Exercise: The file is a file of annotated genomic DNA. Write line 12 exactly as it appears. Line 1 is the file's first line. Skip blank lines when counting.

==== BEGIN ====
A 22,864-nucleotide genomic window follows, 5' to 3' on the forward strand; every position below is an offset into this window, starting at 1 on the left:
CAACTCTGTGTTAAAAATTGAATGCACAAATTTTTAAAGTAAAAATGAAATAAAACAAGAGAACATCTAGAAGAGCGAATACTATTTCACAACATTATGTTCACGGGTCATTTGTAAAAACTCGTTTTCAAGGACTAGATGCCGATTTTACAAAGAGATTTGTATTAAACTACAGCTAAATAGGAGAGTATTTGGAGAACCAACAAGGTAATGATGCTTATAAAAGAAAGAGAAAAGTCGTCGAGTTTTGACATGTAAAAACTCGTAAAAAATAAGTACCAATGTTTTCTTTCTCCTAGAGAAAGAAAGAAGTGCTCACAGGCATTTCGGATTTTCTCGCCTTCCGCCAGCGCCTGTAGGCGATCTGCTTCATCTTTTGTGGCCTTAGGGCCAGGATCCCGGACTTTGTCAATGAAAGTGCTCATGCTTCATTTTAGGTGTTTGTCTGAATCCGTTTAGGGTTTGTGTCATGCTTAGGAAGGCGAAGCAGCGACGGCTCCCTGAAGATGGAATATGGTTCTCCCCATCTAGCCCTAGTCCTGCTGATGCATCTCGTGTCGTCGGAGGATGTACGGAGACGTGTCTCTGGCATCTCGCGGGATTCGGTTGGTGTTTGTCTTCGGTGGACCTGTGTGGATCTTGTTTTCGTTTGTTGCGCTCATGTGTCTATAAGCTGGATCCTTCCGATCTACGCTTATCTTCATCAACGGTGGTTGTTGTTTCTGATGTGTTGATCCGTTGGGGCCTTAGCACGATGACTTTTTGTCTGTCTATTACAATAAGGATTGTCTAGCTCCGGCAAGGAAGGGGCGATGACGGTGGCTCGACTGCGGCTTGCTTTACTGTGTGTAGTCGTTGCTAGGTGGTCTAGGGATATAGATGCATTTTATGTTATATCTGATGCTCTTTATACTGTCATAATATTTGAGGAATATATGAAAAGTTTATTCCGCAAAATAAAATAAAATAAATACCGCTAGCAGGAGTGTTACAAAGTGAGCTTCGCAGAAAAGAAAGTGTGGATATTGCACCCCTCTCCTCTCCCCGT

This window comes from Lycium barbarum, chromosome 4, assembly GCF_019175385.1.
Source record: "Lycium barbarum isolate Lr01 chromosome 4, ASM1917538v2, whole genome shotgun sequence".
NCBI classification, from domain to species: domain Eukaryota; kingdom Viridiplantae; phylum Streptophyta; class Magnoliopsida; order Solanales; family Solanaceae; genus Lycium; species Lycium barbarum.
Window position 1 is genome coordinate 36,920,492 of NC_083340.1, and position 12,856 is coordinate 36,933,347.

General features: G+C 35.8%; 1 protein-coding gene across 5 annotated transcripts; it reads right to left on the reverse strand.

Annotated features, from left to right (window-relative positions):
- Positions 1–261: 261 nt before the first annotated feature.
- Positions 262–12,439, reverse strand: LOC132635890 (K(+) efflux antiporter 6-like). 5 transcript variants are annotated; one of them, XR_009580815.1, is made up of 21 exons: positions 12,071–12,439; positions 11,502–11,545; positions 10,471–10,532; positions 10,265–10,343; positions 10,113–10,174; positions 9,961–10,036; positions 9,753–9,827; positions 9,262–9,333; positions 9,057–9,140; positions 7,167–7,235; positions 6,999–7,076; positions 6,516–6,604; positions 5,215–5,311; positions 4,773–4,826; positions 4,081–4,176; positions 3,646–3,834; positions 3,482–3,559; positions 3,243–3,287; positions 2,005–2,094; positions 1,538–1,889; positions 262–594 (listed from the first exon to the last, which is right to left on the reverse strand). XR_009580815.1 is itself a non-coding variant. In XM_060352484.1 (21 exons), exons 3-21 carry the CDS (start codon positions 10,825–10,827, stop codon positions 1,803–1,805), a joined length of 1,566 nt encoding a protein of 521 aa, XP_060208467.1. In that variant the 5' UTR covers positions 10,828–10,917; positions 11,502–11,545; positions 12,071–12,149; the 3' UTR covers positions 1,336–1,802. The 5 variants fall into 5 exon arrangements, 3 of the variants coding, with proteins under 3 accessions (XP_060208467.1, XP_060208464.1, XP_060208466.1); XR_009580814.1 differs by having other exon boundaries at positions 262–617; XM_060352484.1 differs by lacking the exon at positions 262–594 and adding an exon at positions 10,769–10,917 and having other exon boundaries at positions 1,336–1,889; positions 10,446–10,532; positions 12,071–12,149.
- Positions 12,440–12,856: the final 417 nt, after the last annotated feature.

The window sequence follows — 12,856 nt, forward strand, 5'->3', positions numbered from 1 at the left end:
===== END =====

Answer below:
The window sequence follows — 12,856 nt, forward strand, 5'->3', positions numbered from 1 at the left end: